the vector length required to achieve half the
maximum possible performance.

The benchmark used to measure (r

, n
1/2
) is shown below:

Please replace the call Timing_function with a C code timing function (clock, getrusage, etc)
.

Assume vector machine X is measured (by the benchmark above) such that its r

= 300
MFLOPS and n
1/2

= 10 and vector machine Y is measured (by the benchmark above) such
that its r

= 300 MFLOPS and n
1
/2

= 100. Wh
at these numbers mean? How can you judge
the performance difference between X and Y? Explain.

Describe how would you use this benchmark (or its variation) to derive (r

, n
1/2
)

Rewrite the code to C, port them onto a Sun Workstation and run it. Tell us whic
h
machine you used. Choose a sensible NMAX (Suggestion: NMAX = 256).

Report your results and make plots of:

o

Runtime V.S. Vector Length

o

Performance (MFLOPS) V.S. Vector Length

o

What are the values of the two parameters you obtained?

T1 = call Timing_function;

T2 = call Timing_function;

T0 = T2
-
T1;

FOR N = 1, NMAX

{

T1 = call Timing_function;

FOR I = 1, N

{

A[I] = B[I] * C[I];

}

T2 = call Timing_function;

T = T2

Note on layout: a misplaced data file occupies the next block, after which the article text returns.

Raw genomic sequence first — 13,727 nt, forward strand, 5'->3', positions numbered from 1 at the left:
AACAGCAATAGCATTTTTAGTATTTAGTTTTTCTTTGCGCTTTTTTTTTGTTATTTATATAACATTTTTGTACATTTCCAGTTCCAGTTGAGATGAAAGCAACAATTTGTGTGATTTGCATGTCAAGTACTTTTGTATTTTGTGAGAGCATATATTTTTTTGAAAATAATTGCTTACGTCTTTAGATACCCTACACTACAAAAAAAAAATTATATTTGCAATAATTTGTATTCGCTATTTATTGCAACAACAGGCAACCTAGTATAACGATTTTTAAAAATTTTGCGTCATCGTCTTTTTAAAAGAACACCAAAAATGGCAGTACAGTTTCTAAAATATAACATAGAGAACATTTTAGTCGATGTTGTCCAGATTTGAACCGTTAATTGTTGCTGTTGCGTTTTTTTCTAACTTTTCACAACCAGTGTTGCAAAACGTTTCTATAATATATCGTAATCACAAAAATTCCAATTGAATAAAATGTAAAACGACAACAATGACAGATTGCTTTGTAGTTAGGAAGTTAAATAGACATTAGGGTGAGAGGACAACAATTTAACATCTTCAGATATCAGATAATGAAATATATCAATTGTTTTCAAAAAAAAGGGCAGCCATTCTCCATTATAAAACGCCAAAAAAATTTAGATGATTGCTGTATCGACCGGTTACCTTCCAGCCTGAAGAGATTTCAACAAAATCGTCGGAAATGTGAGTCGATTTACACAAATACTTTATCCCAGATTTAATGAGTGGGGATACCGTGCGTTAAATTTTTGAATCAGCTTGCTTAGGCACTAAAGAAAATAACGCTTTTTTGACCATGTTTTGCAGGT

T1

T0;

}

State on which machine m
odel and type you performed your experiments.

Problem
7.

Match each of the following computer system
s
:

KSR
-
1, Dash, CM
-
5, Monsoon, Tera MTA, IBM SP
-
2, Beowulf,
SUN UltraSparc
-
450

with one of the best descriptions listed below. The mapping is a one
-
to
-
one

correspondence in this case.

1.

A massively parallel system built with multiple
-
context processor and
a 3
-
D torus architecture.

2.

Linux
-
based PCs with fast Ethernet
.

3.

A ring
-
connected multiprocessor using cache
-
o
nly memory architecture.

4.

An experimental mul
tiprocessor built with a

dataflow architecture.

5.

A research scalable multiprocessor built with distributed shared memory coherent caches
.

6.

An MIMD distributed
-
memory computer built with a large mult
istage switching network.

7.

A small scale shared memory mult
ss space.

8.

A cache
-
coherent non
-
uniform memory access multiprocessor built with Fat Hypercube network.

You are encouraged to search conference proceedings, related journals, and the Internet extensively for answers.
For each c
omputer system, write one paragraph about the system characteristics such as the maximum node
numbers.

Hint: You need to learn how to quickly find references from Proceedings of International Symposium of
Computer Architecture (ISCA), IEEE Trans. of Comp
uter, IEEE Micro, the Journal of Supercomputing, IEEE
Parallel & Distributed Processing.

Problem
8

Please try to fit the machine: “Cray Red Storm” into one of the classifications above. If none of them fits, please
provide a short architecture descripti
on.